#1
I currently know the major and minor pent scales. WHat else is good to solo and improve. For rock and blues.
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#2
The Phyrgian Dominant scale is pretty cool sounding, but it's not really for rock and blues.
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#3
for rock and blues all youneed is your fingers and the pentatonics. id look into the mixolydian if you really want to get more indepth but thats my recomendation
#5
learn the modes for those scales, and then be able to solo over chord changes with them. that will take you much farther than learning new scales. but if you want more scales, definitly do the blues, and then the harmonic minor if you want some neo classical type sounds.
#6
Quote by silly6-string
I currently know the major and minor pent scales. WHat else is good to solo and improve. For rock and blues.


If you do indeed "know" the major and minor pentatonics then you already know more than enough for most blues and rock. If you wish to get more in depth then learn the actual major scale and learn it well enough to really understand what you can do with it.
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#7
Ignore modes for now. If you want more options with scales learn the major scale so you understand it in terms of steps (WWHWWWH), notes (eg C Major = C D E F G A B) and intervals from the root. Then learn how the natural minor scale is related to it, and how the pentatonic scales are related to the Major and minor scale.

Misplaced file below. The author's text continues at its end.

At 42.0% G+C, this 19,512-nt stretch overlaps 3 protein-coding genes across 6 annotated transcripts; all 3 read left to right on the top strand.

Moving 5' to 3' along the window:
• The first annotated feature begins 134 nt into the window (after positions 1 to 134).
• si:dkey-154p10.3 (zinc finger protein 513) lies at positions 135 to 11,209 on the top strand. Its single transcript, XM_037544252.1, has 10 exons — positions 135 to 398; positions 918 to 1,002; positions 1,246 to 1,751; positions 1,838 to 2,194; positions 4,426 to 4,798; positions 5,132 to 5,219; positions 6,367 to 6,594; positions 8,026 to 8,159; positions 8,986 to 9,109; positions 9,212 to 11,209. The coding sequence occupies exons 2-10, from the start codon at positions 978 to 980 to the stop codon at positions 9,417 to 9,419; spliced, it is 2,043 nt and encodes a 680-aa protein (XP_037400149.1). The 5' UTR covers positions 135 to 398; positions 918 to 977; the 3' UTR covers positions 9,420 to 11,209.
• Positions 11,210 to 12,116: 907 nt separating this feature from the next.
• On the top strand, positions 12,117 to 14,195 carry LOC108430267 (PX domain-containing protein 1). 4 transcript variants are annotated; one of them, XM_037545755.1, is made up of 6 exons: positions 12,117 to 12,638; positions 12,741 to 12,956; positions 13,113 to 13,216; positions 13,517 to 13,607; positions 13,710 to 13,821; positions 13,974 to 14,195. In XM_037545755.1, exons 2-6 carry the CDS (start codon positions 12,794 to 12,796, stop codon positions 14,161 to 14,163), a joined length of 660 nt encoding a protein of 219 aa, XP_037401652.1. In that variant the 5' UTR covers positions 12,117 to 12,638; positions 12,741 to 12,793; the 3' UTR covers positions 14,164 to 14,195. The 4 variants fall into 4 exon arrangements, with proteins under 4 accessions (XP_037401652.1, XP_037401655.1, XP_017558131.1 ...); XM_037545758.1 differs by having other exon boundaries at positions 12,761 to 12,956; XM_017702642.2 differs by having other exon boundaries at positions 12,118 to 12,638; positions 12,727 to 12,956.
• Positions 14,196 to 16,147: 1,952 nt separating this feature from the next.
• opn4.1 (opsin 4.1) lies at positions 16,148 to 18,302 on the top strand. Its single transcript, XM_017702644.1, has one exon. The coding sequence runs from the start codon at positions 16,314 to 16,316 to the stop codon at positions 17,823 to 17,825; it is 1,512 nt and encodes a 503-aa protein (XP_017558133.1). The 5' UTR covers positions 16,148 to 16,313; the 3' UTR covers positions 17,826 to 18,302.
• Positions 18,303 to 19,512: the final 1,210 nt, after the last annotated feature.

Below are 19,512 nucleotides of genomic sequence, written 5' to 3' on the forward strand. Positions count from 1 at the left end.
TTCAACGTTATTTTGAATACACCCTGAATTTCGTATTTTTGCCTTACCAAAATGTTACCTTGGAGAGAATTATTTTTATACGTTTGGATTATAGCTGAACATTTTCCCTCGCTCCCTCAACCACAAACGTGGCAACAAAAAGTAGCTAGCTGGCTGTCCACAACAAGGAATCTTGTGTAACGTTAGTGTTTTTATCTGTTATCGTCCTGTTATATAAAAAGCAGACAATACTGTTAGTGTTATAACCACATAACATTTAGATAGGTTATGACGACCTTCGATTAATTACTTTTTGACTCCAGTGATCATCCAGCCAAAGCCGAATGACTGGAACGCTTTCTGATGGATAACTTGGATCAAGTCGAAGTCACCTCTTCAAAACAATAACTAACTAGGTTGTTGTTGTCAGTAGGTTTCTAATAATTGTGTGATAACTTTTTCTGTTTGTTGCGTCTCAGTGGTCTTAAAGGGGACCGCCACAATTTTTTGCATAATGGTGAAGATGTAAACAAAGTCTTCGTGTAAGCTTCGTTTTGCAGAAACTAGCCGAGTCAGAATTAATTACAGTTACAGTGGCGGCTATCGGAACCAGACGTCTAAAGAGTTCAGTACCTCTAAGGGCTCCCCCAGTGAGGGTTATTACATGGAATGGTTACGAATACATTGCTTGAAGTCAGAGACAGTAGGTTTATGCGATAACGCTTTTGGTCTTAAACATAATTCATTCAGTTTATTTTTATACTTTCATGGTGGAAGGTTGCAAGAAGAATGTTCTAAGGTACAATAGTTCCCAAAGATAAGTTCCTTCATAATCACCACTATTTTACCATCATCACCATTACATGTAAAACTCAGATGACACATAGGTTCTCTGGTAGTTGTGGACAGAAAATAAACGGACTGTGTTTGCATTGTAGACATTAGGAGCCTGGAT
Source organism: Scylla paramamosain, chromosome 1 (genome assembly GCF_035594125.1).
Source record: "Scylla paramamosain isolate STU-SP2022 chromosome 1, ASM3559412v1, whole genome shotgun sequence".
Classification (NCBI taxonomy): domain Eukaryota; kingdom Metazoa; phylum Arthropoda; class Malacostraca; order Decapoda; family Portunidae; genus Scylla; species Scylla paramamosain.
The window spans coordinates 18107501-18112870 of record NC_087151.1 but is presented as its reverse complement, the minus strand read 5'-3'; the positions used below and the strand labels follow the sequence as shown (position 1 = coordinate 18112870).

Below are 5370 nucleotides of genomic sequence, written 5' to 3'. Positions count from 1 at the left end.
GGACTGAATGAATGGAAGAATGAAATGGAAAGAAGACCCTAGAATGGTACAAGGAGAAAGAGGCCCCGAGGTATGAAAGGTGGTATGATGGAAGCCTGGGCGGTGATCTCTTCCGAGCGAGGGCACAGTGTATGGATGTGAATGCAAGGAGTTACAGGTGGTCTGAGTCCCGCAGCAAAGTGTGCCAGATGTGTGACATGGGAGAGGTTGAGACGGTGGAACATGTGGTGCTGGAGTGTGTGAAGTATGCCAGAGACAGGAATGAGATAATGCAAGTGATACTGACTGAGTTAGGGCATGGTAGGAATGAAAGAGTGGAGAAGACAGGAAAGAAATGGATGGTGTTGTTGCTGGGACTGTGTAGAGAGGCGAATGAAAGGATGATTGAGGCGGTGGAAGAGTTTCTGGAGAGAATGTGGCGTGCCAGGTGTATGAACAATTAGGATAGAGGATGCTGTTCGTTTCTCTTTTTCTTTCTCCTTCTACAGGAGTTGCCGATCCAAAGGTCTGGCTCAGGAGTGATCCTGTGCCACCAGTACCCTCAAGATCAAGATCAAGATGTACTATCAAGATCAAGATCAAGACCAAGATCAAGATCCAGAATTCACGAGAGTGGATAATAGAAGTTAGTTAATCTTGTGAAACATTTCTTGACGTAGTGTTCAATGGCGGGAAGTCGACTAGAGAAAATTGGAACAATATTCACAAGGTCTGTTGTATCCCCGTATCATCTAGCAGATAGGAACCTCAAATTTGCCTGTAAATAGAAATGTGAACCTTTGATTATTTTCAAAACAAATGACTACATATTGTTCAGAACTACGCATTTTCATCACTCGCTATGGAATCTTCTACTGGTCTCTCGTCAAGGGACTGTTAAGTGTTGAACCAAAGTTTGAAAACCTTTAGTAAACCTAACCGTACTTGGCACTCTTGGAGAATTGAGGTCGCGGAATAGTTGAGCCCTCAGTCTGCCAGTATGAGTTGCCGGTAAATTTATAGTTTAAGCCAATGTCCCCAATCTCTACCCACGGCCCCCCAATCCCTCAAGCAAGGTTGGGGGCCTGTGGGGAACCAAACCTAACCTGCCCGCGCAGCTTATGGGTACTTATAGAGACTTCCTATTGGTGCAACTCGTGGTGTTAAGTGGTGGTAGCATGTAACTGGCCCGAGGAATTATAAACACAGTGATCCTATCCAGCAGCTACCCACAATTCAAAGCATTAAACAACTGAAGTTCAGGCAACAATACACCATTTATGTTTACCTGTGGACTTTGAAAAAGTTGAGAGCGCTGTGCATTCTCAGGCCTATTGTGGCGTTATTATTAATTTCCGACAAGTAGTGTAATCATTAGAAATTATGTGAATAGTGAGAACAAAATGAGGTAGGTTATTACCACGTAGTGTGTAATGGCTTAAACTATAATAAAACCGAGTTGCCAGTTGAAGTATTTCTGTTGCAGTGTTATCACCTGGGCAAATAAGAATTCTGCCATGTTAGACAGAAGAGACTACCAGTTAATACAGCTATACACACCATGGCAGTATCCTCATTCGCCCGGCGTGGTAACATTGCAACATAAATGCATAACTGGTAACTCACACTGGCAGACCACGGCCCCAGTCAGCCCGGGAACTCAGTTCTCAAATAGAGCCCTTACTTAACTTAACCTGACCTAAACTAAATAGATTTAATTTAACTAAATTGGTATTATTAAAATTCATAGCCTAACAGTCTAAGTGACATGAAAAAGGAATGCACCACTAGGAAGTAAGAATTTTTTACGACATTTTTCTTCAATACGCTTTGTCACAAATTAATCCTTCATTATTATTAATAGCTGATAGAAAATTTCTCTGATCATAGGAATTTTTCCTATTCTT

You can derive pretty much any scale you'll ever need from the Major scale (including modes) so get that nailed and you've done all the hard work.
#8
Blues scale, Major, minor, natural minor, dorian and mixolodian
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#9
You don't need to learn any more scales at the moment, you need to actually use what you've learned...there's no way you actually understand those scales properly yet.
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#10
Quote by steven seagull
You don't need to learn any more scales at the moment, you need to actually use what you've learned...there's no way you actually understand those scales properly yet.



when i took lessons i was taught position 1 - 5. Where the tonic note was where to start. Is to what would make i mjor and what made it minor. I can solo over chords with scales. So i do know how to use them. Just wondering what other scales are for blues to give it may be a lil more bluesy.